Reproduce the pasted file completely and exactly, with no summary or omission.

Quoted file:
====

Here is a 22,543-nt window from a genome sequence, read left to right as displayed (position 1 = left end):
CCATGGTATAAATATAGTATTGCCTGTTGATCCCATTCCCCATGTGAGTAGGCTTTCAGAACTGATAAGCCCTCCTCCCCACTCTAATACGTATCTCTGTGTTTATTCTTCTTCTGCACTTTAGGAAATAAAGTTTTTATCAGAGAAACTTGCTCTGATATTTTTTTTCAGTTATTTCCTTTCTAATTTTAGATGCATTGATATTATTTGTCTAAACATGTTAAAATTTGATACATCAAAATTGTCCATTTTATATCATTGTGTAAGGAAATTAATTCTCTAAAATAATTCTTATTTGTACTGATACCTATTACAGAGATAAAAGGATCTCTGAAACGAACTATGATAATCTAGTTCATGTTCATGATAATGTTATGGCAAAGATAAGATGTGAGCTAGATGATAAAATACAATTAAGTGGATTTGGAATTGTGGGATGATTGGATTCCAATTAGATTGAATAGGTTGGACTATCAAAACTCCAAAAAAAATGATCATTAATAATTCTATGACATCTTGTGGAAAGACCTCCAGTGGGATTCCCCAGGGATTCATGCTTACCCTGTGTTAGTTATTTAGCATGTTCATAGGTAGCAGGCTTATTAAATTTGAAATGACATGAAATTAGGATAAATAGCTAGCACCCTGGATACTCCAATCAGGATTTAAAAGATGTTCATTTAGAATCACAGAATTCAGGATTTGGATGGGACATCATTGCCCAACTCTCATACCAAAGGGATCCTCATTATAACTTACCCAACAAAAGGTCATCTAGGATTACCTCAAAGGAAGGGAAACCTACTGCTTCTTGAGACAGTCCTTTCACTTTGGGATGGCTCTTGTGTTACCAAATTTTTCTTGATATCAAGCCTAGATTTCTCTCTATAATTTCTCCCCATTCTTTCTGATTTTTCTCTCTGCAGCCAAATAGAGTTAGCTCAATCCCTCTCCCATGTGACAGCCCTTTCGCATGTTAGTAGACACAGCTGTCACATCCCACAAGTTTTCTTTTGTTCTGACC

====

Here is a 22,543-nt window from a genome sequence, read left to right as displayed (position 1 = left end):
CCATGGTATAAATATAGTATTGCCTGTTGATCCCATTCCCCATGTGAGTAGGCTTTCAGAACTGATAAGCCCTCCTCCCCACTCTAATACGTATCTCTGTGTTTATTCTTCTTCTGCACTTTAGGAAATAAAGTTTTTATCAGAGAAACTTGCTCTGATATTTTTTTTCAGTTATTTCCTTTCTAATTTTAGATGCATTGATATTATTTGTCTAAACATGTTAAAATTTGATACATCAAAATTGTCCATTTTATATCATTGTGTAAGGAAATTAATTCTCTAAAATAATTCTTATTTGTACTGATACCTATTACAGAGATAAAAGGATCTCTGAAACGAACTATGATAATCTAGTTCATGTTCATGATAATGTTATGGCAAAGATAAGATGTGAGCTAGATGATAAAATACAATTAAGTGGATTTGGAATTGTGGGATGATTGGATTCCAATTAGATTGAATAGGTTGGACTATCAAAACTCCAAAAAAAATGATCATTAATAATTCTATGACATCTTGTGGAAAGACCTCCAGTGGGATTCCCCAGGGATTCATGCTTACCCTGTGTTAGTTATTTAGCATGTTCATAGGTAGCAGGCTTATTAAATTTGAAATGACATGAAATTAGGATAAATAGCTAGCACCCTGGATACTCCAATCAGGATTTAAAAGATGTTCATTTAGAATCACAGAATTCAGGATTTGGATGGGACATCATTGCCCAACTCTCATACCAAAGGGATCCTCATTATAACTTACCCAACAAAAGGTCATCTAGGATTACCTCAAAGGAAGGGAAACCTACTGCTTCTTGAGACAGTCCTTTCACTTTGGGATGGCTCTTGTGTTACCAAATTTTTCTTGATATCAAGCCTAGATTTCTCTCTATAATTTCTCCCCATTCTTTCTGATTTTTCTCTCTGCAGCCAAATAGAGTTAGCTCAATCCCTCTCCCATGTGACAGCCCTTTCGCATGTTAGTAGACACAGCTGTCACATCCCACAAGTTTTCTTTTGTTCTGACC